“No,” I argued, “that’s not possible. When Downey was a teenager, you weren’t born yet.”

Even this logic didn’t penetrate the Count’s skull. He continued to read his essay, talking about all the good times he and “Rob” had had as teenagers, mostly “cruising around in Rob’s car and picking up chicks.” This was too much for poor Ryan, who suddenly blurted out: “For the love of God, Professor BeowulfGirl, make him stop lying!)

Out of curiosity, I asked the Count; “What did you do when your so-called best friend went to jail for drugs?”

“He never went to jail for drugs,” said the Count, in a low, intimate whisper. “He was…set up.”

“By whom?” I demanded.

“I’m afraid I can’t tell you that,” said the Count, ominously. “It could lead to very bad things. But I can tell you this; he wasn't in prison. He was making a movie at an undisclosed location.”

"Oh, well, yes, that makes perfect sense," I said, rolling my eyes sarcastically like Hugh Laurie.

And that’s pretty much how the class went. The Count kept insisting he was best friends with Robert Downey, Jr. Ryan kept calling the Count delusional. I kept trying to corner him with logic. Nothing worked.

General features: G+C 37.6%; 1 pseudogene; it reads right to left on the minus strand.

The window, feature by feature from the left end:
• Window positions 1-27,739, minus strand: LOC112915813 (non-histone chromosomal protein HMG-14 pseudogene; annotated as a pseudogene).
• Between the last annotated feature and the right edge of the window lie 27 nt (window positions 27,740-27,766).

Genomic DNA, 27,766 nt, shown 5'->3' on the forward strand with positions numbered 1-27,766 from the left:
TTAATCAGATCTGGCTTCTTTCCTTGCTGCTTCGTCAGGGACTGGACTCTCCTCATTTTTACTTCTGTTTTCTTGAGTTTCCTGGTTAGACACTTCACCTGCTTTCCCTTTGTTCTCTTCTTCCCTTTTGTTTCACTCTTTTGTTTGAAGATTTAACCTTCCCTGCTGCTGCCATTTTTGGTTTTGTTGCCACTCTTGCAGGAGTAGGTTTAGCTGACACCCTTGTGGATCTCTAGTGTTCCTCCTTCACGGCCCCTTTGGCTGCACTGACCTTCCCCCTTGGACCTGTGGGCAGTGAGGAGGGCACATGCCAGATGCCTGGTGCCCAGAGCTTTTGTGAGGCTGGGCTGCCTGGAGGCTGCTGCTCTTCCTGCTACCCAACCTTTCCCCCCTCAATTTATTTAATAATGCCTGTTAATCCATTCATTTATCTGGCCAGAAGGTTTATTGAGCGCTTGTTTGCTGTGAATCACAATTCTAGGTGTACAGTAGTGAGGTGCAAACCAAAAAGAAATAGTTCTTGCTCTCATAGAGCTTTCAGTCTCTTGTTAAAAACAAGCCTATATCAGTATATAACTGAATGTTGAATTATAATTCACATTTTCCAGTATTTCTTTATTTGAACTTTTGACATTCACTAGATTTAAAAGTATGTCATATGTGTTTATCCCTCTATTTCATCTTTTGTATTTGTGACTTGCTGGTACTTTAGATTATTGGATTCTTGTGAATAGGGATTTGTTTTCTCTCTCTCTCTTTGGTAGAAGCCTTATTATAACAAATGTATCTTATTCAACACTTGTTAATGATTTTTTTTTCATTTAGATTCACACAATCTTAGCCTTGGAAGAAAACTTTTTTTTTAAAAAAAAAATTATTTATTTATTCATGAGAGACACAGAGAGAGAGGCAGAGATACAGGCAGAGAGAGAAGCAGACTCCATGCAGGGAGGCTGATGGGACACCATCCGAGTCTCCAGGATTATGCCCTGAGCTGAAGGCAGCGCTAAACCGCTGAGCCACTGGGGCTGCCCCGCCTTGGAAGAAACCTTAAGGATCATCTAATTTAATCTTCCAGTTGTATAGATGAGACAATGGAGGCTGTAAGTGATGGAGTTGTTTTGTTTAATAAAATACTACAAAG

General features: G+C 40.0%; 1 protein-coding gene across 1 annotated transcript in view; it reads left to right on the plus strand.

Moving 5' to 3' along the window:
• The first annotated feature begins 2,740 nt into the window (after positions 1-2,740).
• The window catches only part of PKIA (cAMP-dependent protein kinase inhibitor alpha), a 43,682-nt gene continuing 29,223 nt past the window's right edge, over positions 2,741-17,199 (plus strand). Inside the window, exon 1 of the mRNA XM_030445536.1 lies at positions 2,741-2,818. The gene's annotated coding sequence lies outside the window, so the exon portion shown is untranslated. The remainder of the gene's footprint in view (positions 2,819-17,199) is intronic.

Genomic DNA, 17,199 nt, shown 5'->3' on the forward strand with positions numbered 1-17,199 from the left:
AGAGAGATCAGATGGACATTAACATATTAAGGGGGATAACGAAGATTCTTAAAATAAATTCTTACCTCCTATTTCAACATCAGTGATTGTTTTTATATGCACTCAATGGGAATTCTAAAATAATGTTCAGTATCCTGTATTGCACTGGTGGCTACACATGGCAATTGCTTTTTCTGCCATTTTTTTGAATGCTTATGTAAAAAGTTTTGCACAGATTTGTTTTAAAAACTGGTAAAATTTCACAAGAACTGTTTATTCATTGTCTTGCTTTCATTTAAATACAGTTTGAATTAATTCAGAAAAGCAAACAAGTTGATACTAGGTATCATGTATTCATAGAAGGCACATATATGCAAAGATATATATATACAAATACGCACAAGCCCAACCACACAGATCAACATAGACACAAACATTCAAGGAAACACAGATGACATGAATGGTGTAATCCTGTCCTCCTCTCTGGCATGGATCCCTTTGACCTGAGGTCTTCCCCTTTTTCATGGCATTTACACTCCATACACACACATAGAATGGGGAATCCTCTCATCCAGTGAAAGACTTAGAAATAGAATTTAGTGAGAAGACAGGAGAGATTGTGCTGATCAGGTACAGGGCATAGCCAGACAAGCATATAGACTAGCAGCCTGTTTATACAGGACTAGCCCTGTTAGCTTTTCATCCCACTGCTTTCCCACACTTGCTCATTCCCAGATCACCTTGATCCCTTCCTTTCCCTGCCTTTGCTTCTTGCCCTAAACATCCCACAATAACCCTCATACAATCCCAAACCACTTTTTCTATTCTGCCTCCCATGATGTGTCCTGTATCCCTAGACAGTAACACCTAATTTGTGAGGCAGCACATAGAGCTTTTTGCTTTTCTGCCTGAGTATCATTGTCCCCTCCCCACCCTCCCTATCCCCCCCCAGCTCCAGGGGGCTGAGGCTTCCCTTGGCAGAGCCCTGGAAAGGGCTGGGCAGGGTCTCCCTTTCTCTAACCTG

Several days later, I had a brainstorm. Since no one at Very Serious University had a clue as to how to deal with the Count, I decided to go right to the horse’s mouth; I would ask my psychiatrist.

My psychiatrist was utterly fascinated with the Count and we spent nearly the entire session talking about him; I want my money back. He explained to me that the Count actually had two problems. The first was pathological lying, the clinical name for which is pseudologica fantastica. With this condition, the patient honestly doesn’t know he’s lying, and lives in a constant state of surprise and confusion when people keep proving him wrong. Although annoying, these people are rarely dangerous.